Proceedings of the National Academy of Sciences of the United States of America
Cholera is an acute intestinal infection caused by the bacterium Vibrio cholerae. In order for V. cholerae to cause disease, it must produce two virulence factors, the toxin-coregulated pilus (TCP) and cholera toxin (CT), whose expression is controlled by a transcriptional cascade culminating with the expression of the AraC-family regulator, ToxT. We have solved the 1.9 A resolution crystal structure of ToxT, which reveals folds in the N- and C-terminal domains that share a number of features in common with AraC, MarA, and Rob as well as the unexpected presence of a buried 16-carbon fatty acid, cis-palmitoleate. The finding that cis-palmitoleic acid reduces TCP and CT expression in V. cholerae and prevents ToxT from binding to DNA in vitro provides a direct link between the host environment of V. cholerae and regulation of virulence gene expression.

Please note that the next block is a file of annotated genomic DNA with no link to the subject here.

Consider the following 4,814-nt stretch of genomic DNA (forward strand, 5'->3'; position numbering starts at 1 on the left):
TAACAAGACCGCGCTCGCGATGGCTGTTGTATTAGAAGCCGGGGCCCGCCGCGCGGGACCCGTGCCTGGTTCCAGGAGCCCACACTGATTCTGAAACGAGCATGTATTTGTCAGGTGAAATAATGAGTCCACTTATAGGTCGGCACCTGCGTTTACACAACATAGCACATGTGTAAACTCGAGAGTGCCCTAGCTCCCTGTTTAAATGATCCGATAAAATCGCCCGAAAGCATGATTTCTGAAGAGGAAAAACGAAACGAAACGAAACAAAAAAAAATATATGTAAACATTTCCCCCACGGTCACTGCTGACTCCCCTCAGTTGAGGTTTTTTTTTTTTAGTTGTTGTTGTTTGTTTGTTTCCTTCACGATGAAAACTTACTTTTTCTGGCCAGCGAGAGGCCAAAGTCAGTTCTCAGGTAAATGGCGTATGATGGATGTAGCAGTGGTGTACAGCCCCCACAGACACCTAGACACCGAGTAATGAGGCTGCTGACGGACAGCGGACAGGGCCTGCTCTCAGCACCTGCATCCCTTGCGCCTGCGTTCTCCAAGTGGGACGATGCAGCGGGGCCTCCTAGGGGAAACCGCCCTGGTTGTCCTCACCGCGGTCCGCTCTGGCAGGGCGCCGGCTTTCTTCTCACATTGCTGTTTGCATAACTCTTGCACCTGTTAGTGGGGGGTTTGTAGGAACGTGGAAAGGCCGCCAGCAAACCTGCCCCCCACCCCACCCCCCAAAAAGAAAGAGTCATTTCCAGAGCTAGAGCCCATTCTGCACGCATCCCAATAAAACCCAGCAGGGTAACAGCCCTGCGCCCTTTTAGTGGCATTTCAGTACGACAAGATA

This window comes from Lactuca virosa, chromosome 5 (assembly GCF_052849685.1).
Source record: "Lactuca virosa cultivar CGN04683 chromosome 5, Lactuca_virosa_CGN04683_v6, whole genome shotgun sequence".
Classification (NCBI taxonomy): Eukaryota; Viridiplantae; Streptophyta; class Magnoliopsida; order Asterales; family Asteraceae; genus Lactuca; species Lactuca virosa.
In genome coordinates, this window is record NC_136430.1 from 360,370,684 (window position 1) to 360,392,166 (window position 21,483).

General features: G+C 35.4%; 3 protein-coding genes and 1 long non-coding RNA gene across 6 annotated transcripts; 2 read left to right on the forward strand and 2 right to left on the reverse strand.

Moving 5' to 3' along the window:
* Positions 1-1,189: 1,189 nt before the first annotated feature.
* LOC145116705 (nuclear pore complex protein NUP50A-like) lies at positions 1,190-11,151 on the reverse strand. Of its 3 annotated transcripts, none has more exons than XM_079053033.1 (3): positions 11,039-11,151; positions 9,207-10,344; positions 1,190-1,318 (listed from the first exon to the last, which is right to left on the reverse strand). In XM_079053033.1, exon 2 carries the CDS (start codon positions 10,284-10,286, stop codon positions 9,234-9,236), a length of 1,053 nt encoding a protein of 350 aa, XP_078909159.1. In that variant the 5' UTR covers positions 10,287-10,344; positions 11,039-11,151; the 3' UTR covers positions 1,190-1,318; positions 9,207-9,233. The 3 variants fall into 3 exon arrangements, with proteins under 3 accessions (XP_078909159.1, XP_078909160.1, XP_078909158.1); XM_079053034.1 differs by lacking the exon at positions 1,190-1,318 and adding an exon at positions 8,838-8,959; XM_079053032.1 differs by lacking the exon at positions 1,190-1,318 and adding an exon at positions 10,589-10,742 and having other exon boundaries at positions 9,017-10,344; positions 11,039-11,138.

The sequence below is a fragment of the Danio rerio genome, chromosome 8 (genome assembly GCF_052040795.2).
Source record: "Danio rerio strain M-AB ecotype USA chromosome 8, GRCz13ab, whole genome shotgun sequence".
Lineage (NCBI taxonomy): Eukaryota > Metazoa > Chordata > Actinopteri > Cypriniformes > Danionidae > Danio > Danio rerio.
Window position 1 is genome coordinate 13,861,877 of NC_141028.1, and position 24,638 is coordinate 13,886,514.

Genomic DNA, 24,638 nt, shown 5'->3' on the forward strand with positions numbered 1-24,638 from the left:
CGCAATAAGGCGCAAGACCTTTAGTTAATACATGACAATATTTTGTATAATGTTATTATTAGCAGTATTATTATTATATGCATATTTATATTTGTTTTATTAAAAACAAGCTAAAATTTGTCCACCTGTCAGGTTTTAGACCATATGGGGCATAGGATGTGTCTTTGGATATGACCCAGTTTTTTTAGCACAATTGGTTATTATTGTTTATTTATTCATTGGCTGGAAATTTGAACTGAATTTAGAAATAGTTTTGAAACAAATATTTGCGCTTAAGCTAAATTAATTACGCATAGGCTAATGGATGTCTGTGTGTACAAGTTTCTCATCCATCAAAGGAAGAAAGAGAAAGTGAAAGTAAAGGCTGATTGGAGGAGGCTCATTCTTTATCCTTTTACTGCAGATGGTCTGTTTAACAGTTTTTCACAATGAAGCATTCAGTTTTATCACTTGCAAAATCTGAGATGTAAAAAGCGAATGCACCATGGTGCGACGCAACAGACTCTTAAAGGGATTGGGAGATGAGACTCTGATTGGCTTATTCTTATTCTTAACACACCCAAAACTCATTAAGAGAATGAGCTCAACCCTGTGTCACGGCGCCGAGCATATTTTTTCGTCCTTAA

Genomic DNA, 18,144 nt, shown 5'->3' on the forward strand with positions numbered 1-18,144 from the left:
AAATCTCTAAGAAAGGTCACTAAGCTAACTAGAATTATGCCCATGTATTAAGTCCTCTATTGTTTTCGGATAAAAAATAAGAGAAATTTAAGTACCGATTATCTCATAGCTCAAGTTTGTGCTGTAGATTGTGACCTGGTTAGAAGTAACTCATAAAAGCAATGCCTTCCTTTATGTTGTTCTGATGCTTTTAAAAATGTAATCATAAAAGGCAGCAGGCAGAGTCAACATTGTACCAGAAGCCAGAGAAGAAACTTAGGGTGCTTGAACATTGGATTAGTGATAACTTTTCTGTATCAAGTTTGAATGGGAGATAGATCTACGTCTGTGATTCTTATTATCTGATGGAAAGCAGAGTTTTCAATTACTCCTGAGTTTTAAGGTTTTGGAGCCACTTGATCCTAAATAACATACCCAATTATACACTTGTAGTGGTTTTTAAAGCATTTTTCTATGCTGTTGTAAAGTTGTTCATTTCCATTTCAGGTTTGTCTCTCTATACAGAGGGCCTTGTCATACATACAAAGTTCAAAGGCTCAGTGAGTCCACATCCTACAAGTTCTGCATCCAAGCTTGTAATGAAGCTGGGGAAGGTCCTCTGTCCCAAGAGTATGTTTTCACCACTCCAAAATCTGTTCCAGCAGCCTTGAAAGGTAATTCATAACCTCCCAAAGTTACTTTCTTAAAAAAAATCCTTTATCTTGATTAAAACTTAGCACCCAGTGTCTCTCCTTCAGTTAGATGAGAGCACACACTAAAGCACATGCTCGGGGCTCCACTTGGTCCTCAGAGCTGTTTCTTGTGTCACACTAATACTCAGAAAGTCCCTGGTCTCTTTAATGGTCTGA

Lowden, Michael J.; Skorupski, Karen; Pellegrini, Maria; Chiorazzo, Michael G.; Taylor, Ronald K.; and Kull, F. Jon, "Structure of Vibrio Cholerae ToxT Reveals a Mechanism for Fatty Acid Regulation of Virulence Genes" (2010). Open Dartmouth: Faculty Open Access Articles. 1490.